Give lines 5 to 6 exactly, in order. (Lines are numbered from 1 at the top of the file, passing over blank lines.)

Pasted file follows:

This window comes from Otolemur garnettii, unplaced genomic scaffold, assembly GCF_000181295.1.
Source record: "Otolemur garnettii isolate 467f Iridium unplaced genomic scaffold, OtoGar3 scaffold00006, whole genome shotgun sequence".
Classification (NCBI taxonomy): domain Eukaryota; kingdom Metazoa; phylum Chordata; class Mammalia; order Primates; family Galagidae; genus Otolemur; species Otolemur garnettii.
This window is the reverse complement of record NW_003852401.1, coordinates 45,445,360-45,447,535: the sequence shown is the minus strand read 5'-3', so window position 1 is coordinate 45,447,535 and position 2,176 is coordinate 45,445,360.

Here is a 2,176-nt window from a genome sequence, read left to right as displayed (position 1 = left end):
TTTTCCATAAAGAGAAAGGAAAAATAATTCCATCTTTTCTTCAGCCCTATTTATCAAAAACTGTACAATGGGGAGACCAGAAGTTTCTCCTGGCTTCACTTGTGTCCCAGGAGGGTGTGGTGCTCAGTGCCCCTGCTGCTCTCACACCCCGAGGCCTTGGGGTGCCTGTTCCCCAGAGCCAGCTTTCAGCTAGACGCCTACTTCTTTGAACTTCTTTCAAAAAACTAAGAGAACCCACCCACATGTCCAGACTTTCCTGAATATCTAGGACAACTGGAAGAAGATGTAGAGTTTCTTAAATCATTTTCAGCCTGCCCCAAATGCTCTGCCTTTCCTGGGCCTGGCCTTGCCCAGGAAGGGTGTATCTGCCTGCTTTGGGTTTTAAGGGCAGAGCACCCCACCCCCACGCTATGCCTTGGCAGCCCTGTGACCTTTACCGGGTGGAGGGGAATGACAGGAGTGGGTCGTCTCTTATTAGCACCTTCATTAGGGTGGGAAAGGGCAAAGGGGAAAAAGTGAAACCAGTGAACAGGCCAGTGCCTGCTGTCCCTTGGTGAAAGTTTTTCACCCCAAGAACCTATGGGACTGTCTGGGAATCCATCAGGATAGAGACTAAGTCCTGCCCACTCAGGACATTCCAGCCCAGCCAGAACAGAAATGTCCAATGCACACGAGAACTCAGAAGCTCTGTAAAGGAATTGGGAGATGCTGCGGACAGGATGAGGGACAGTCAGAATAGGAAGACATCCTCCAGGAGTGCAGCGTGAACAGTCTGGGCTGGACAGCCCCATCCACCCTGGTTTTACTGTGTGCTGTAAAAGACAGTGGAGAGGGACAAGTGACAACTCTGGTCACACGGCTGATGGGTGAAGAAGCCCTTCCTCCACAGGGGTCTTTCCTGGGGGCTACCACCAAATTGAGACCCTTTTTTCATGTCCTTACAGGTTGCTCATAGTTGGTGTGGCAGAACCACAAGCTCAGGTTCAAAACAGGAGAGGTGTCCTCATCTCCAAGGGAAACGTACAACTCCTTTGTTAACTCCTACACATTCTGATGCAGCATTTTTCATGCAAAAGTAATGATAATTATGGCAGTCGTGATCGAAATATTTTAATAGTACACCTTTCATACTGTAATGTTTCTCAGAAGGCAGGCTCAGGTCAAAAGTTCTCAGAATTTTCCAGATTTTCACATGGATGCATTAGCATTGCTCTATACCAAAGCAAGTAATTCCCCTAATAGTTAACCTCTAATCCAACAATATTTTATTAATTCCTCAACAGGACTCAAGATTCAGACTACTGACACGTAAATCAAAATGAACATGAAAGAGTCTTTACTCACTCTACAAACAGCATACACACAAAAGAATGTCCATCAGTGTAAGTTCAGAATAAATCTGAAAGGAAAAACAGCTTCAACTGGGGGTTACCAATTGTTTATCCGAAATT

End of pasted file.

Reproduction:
Here is a 2,176-nt window from a genome sequence, read left to right as displayed (position 1 = left end):
TTTTCCATAAAGAGAAAGGAAAAATAATTCCATCTTTTCTTCAGCCCTATTTATCAAAAACTGTACAATGGGGAGACCAGAAGTTTCTCCTGGCTTCACTTGTGTCCCAGGAGGGTGTGGTGCTCAGTGCCCCTGCTGCTCTCACACCCCGAGGCCTTGGGGTGCCTGTTCCCCAGAGCCAGCTTTCAGCTAGACGCCTACTTCTTTGAACTTCTTTCAAAAAACTAAGAGAACCCACCCACATGTCCAGACTTTCCTGAATATCTAGGACAACTGGAAGAAGATGTAGAGTTTCTTAAATCATTTTCAGCCTGCCCCAAATGCTCTGCCTTTCCTGGGCCTGGCCTTGCCCAGGAAGGGTGTATCTGCCTGCTTTGGGTTTTAAGGGCAGAGCACCCCACCCCCACGCTATGCCTTGGCAGCCCTGTGACCTTTACCGGGTGGAGGGGAATGACAGGAGTGGGTCGTCTCTTATTAGCACCTTCATTAGGGTGGGAAAGGGCAAAGGGGAAAAAGTGAAACCAGTGAACAGGCCAGTGCCTGCTGTCCCTTGGTGAAAGTTTTTCACCCCAAGAACCTATGGGACTGTCTGGGAATCCATCAGGATAGAGACTAAGTCCTGCCCACTCAGGACATTCCAGCCCAGCCAGAACAGAAATGTCCAATGCACACGAGAACTCAGAAGCTCTGTAAAGGAATTGGGAGATGCTGCGGACAGGATGAGGGACAGTCAGAATAGGAAGACATCCTCCAGGAGTGCAGCGTGAACAGTCTGGGCTGGACAGCCCCATCCACCCTGGTTTTACTGTGTGCTGTAAAAGACAGTGGAGAGGGACAAGTGACAACTCTGGTCACACGGCTGATGGGTGAAGAAGCCCTTCCTCCACAGGGGTCTTTCCTGGGGGCTACCACCAAATTGAGACCCTTTTTTCATGTCCTTACAGGTTGCTCATAGTTGGTGTGGCAGAACCACAAGCTCAGGTTCAAAACAGGAGAGGTGTCCTCATCTCCAAGGGAAACGTACAACTCCTTTGTTAACTCCTACACATTCTGATGCAGCATTTTTCATGCAAAAGTAATGATAATTATGGCAGTCGTGATCGAAATATTTTAATAGTACACCTTTCATACTGTAATGTTTCTCAGAAGGCAGGCTCAGGTCAAAAGTTCTCAGAATTTTCCAGATTTTCACATGGATGCATTAGCATTGCTCTATACCAAAGCAAGTAATTCCCCTAATAGTTAACCTCTAATCCAACAATATTTTATTAATTCCTCAACAGGACTCAAGATTCAGACTACTGACACGTAAATCAAAATGAACATGAAAGAGTCTTTACTCACTCTACAAACAGCATACACACAAAAGAATGTCCATCAGTGTAAGTTCAGAATAAATCTGAAAGGAAAAACAGCTTCAACTGGGGGTTACCAATTGTTTATCCGAAATT